By Sean Pendergast
By Sean Pendergast
By Sean Pendergast
By Jeff Balke
By Richard Connelly
By Jeff Balke
By Casey Michel
By Craig Hlavaty
McClung and many farmers he represents along the border strongly oppose a border wall -- which in Texas would span east to west from Brownsville to Laredo, Del Rio to Eagle Pass and El Paso to New Mexico -- calling it an insult to Mexico, a waste of money and a strain on their livelihoods.
These issues have put farmers in a rare adversarial position with the local leaders they helped get elected.
Carnes, the cabbage farmer in Uvalde, had always voted Republican in major contests until this year. Fed up with Texas Gov. Rick Perry for campaigning on border enforcement without also stressing the need for a guest-worker program, he reluctantly decided to cast his vote for Democratic long shot Chris Bell.
"I'm leaning to the other guy," Carnes says. "What's his name? Not Kinky but the other guy."
On a recent morning at Rio Queen, a citrus farm in the Rio Grande Valley, 18-year-old Americo Tobar sits a few feet away from the orange groves, filling out an employment application.
As a high-school junior, Tobar was suspended for fighting and never went back. Pressed by his family to earn some money, he is following his grandfather, father and uncles into the fields.
Tobar has heard all about the hardships of migrant life. How it's ten degrees hotter in the groves and the wind never blows. How the body strains under the weight of a 70-pound sack. And how the mind rebels the next morning when it's time to start all over again.
Tobar doesn't know if he'll ever go back to earn his degree. And he has no idea what he might be doing in ten or 20 years. But this much he knows for sure: "I no work in the fields forever. Just temporary."
The United Farm Workers of America estimates as much as 15 percent of the agricultural work force leaves the industry every year. Many go into construction, where wages are two or even three times higher. Others go into the hospitality and service industries, where the work is far less labor-intensive.
Diana Ramon, a labor recruiter, follows the onion harvest every year, traveling from farms in the Valley to Uvalde to Colorado. She hires about 900 field laborers a year, but estimates her work force lately has been cut in half.
"We've had to push extra hard on the labor we do have," says Ramon, who this year increased wages from $5.15 to $6.15 an hour and offered to reimburse workers for rent if they stayed the entire harvesting season. "Farmers are putting pressure on me to get workers, but there's no place to find them."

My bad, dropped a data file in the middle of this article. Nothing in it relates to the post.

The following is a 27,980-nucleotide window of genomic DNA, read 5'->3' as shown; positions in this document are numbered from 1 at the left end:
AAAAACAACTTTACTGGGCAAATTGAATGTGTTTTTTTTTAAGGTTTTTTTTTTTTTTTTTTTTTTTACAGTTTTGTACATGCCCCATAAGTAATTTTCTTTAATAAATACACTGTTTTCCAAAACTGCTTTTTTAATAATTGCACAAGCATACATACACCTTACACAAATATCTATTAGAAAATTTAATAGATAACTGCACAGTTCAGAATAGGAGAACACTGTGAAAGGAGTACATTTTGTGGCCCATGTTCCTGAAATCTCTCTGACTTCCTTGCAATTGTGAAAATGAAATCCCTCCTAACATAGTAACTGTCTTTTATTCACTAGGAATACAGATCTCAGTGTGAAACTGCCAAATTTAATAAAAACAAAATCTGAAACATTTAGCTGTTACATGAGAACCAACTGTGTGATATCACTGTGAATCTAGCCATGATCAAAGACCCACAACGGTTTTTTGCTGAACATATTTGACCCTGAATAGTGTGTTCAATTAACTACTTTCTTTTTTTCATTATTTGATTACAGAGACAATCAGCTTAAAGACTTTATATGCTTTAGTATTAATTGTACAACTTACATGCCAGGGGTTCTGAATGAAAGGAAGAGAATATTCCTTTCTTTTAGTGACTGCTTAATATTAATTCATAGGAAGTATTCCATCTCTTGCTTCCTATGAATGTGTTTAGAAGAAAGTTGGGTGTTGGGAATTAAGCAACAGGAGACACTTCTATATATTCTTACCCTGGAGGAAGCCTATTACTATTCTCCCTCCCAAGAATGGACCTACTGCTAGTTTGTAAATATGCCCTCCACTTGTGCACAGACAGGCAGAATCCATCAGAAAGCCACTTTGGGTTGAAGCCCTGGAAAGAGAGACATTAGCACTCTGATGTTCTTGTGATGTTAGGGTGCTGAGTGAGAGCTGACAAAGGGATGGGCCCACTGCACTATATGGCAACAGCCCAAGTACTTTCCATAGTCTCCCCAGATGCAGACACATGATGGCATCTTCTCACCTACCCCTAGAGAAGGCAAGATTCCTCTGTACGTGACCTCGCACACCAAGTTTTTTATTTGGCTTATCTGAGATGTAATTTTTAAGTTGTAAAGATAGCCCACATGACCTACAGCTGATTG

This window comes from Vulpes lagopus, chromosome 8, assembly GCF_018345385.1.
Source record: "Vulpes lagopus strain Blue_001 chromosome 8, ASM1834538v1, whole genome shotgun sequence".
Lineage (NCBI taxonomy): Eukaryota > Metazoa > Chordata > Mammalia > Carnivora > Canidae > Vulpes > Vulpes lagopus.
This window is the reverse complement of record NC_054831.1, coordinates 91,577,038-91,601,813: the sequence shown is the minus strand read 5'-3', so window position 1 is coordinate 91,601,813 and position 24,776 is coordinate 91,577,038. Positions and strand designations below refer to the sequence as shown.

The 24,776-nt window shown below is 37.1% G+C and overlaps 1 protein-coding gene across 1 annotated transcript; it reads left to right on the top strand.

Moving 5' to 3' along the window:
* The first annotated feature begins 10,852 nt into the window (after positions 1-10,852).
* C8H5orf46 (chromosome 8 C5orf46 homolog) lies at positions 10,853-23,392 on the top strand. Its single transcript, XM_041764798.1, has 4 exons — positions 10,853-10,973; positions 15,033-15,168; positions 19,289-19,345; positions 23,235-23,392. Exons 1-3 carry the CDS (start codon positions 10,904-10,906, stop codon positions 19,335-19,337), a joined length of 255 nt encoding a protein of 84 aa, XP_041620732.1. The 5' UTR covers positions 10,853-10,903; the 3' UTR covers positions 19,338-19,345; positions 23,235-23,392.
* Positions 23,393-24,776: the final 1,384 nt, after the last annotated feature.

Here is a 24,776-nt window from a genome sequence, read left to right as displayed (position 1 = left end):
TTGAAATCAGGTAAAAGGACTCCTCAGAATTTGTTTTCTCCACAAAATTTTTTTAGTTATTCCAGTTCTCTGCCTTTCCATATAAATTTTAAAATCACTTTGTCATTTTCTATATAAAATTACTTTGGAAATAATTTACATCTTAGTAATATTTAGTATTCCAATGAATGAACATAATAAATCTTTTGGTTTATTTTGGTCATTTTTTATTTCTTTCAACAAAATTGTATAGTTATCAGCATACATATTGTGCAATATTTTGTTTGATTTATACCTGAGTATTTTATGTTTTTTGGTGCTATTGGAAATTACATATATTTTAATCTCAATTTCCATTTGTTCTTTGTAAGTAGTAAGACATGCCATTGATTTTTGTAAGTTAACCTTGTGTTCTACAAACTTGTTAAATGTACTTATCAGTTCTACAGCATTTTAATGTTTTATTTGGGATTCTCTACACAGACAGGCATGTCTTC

Farmers aren't supposed to hire illegals, but a loophole makes it easy to skirt the law. Employers must ask workers for documentation, but the law doesn't require them to verify its authenticity. Ramon admits she often spots phony IDs and Social Security cards but accepts them anyway.
Many of Ramon's most loyal and dependable workers are families. Kids must be older than 12 to join their parents in the fields, she says. But as the parents get older, they are less willing to travel. And their children are ascending to easier, often better-paying jobs.
"Nobody wants to do stoop labor," McClung says. "The children of migrants are very proud to work in a car wash or a fast-food joint. To them, anything is better than the fields."
Veteran labor recruiter Benito Olivarez estimates as much as 80 percent of his legal work force is comprised of convicted criminals with little education and few options.
"The people working in the fields can't get work elsewhere," he says. "They're mostly young kids in trouble."
Children of migrant workers aren't the only ones bailing out of agriculture.
Fred Schuster has spent much of his life fighting off freezes and droughts, not to mention developers who have sought to gobble up the farmland owned by his family since 1933.
Schuster owns one of the largest vegetable farms left in the Rio Grande Valley. And if it was up to him, he would go right on growing.
"I'm so bonded with the soil," he says. "It's what I'm gifted to do."
But the Valley, once an Eden of citrus groves and vegetable farms, has changed dramatically in recent years as growers have sold out to make way for the now ever-present maquiladora industrial parks and the planned residential communities that have sprouted around them.
The Valley's main urban centers -- Brownsville, Harlingen, McAllen and Mission -- for the last two decades have comprised the fastest growing region in Texas. Its population, which is more than two-thirds Hispanic, has increased by 62 percent since 1990, from 700,000 to 1.1 million today, according to U.S. Census data.
Property values in some areas have more than doubled in recent years, says Mike Blum, a commercial real-estate broker and former city planner for McAllen. Land is selling for as much as $16,000 an acre, or $8 million for a 500-acre family farm, Blum says.
"Los Angeles was a string of little cities -- that's what we are," says Rod Santa Ana of the Texas A&M agricultural research and extension service in Weslaco. "It all comes together as a huge metropolis."
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